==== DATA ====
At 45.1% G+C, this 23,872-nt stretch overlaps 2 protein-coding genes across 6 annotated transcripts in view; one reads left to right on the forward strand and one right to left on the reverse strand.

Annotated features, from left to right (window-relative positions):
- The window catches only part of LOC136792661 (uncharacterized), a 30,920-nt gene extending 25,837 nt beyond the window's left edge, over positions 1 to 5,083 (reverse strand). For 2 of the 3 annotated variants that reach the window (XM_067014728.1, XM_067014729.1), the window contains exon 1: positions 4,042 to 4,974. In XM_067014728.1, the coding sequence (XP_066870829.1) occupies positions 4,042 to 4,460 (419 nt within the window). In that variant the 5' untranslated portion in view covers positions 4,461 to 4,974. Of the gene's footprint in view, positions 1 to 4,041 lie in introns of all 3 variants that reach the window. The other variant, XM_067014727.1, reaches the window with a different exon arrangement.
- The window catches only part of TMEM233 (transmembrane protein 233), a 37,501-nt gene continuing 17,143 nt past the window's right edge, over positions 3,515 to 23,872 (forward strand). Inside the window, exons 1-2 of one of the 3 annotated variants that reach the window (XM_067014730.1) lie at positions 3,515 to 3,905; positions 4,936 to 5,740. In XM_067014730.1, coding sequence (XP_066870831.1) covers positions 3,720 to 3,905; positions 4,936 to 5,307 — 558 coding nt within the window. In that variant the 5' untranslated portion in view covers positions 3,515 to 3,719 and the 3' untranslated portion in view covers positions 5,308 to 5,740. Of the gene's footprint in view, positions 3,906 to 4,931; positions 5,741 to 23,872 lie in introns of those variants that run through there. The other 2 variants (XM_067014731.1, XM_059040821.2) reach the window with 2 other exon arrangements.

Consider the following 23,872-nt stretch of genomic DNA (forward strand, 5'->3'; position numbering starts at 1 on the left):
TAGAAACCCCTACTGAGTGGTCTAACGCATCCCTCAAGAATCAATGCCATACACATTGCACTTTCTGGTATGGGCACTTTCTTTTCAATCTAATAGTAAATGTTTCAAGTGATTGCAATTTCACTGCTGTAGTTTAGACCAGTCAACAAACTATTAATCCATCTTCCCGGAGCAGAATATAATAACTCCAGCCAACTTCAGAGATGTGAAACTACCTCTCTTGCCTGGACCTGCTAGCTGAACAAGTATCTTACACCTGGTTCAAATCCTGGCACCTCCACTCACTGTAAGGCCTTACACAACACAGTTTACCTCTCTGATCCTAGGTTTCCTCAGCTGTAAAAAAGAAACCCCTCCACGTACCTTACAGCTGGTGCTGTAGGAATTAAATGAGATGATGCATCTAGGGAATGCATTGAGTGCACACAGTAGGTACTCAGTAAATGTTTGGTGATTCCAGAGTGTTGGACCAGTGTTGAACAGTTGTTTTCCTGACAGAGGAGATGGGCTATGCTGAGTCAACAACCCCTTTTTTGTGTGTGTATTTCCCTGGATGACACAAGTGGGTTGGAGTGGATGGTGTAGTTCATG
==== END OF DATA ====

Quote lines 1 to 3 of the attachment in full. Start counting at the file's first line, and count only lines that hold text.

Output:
At 45.1% G+C, this 23,872-nt stretch overlaps 2 protein-coding genes across 6 annotated transcripts in view; one reads left to right on the forward strand and one right to left on the reverse strand.

Annotated features, from left to right (window-relative positions):
- The window catches only part of LOC136792661 (uncharacterized), a 30,920-nt gene extending 25,837 nt beyond the window's left edge, over positions 1 to 5,083 (reverse strand). For 2 of the 3 annotated variants that reach the window (XM_067014728.1, XM_067014729.1), the window contains exon 1: positions 4,042 to 4,974. In XM_067014728.1, the coding sequence (XP_066870829.1) occupies positions 4,042 to 4,460 (419 nt within the window). In that variant the 5' untranslated portion in view covers positions 4,461 to 4,974. Of the gene's footprint in view, positions 1 to 4,041 lie in introns of all 3 variants that reach the window. The other variant, XM_067014727.1, reaches the window with a different exon arrangement.